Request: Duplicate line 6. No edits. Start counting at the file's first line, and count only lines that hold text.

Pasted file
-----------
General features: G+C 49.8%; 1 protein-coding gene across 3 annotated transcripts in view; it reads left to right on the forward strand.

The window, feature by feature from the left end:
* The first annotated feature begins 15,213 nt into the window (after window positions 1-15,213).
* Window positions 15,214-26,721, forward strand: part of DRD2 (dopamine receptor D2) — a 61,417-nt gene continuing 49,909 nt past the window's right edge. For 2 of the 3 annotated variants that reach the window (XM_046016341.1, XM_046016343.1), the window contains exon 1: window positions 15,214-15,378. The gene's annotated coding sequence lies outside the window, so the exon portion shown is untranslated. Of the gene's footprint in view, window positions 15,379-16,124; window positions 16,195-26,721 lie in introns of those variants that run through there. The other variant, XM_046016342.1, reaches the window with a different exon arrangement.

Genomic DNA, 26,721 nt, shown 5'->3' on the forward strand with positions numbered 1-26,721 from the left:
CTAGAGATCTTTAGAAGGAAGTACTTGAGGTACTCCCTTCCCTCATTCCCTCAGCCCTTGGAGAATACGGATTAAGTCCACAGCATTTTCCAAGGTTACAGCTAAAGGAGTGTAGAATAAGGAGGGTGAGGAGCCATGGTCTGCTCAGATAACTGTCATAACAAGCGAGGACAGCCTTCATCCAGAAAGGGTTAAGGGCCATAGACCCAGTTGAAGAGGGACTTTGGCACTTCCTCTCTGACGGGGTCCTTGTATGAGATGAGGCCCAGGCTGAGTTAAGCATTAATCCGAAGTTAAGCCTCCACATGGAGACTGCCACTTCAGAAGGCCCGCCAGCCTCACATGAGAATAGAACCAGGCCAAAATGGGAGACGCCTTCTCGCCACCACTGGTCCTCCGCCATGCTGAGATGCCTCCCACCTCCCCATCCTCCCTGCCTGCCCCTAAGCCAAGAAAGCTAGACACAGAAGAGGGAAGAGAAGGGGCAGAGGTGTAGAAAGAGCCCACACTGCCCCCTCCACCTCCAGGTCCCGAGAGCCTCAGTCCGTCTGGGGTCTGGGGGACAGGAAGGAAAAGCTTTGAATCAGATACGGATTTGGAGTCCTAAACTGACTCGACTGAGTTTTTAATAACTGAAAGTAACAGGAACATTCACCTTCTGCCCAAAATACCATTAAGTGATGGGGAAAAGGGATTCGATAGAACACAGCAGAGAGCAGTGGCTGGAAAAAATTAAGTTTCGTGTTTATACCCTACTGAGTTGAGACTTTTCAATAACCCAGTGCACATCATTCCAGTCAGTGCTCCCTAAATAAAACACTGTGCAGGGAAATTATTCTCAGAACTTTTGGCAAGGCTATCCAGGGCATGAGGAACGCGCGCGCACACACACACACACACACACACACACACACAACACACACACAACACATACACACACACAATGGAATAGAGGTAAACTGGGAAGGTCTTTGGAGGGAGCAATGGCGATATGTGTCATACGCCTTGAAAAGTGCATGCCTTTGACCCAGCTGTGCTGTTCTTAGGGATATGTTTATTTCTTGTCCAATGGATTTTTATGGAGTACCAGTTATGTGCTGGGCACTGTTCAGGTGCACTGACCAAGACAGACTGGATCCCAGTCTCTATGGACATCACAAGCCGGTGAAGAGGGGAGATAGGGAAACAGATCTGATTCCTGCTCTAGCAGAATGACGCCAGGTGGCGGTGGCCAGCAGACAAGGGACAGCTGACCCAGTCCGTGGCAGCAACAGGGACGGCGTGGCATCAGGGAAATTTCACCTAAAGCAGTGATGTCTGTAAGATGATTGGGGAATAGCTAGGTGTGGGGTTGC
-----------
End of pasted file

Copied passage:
CTAGAGATCTTTAGAAGGAAGTACTTGAGGTACTCCCTTCCCTCATTCCCTCAGCCCTTGGAGAATACGGATTAAGTCCACAGCATTTTCCAAGGTTACAGCTAAAGGAGTGTAGAATAAGGAGGGTGAGGAGCCATGGTCTGCTCAGATAACTGTCATAACAAGCGAGGACAGCCTTCATCCAGAAAGGGTTAAGGGCCATAGACCCAGTTGAAGAGGGACTTTGGCACTTCCTCTCTGACGGGGTCCTTGTATGAGATGAGGCCCAGGCTGAGTTAAGCATTAATCCGAAGTTAAGCCTCCACATGGAGACTGCCACTTCAGAAGGCCCGCCAGCCTCACATGAGAATAGAACCAGGCCAAAATGGGAGACGCCTTCTCGCCACCACTGGTCCTCCGCCATGCTGAGATGCCTCCCACCTCCCCATCCTCCCTGCCTGCCCCTAAGCCAAGAAAGCTAGACACAGAAGAGGGAAGAGAAGGGGCAGAGGTGTAGAAAGAGCCCACACTGCCCCCTCCACCTCCAGGTCCCGAGAGCCTCAGTCCGTCTGGGGTCTGGGGGACAGGAAGGAAAAGCTTTGAATCAGATACGGATTTGGAGTCCTAAACTGACTCGACTGAGTTTTTAATAACTGAAAGTAACAGGAACATTCACCTTCTGCCCAAAATACCATTAAGTGATGGGGAAAAGGGATTCGATAGAACACAGCAGAGAGCAGTGGCTGGAAAAAATTAAGTTTCGTGTTTATACCCTACTGAGTTGAGACTTTTCAATAACCCAGTGCACATCATTCCAGTCAGTGCTCCCTAAATAAAACACTGTGCAGGGAAATTATTCTCAGAACTTTTGGCAAGGCTATCCAGGGCATGAGGAACGCGCGCGCACACACACACACACACACACACACACACACAACACACACACAACACATACACACACACAATGGAATAGAGGTAAACTGGGAAGGTCTTTGGAGGGAGCAATGGCGATATGTGTCATACGCCTTGAAAAGTGCATGCCTTTGACCCAGCTGTGCTGTTCTTAGGGATATGTTTATTTCTTGTCCAATGGATTTTTATGGAGTACCAGTTATGTGCTGGGCACTGTTCAGGTGCACTGACCAAGACAGACTGGATCCCAGTCTCTATGGACATCACAAGCCGGTGAAGAGGGGAGATAGGGAAACAGATCTGATTCCTGCTCTAGCAGAATGACGCCAGGTGGCGGTGGCCAGCAGACAAGGGACAGCTGACCCAGTCCGTGGCAGCAACAGGGACGGCGTGGCATCAGGGAAATTTCACCTAAAGCAGTGATGTCTGTAAGATGATTGGGGAATAGCTAGGTGTGGGGTTGC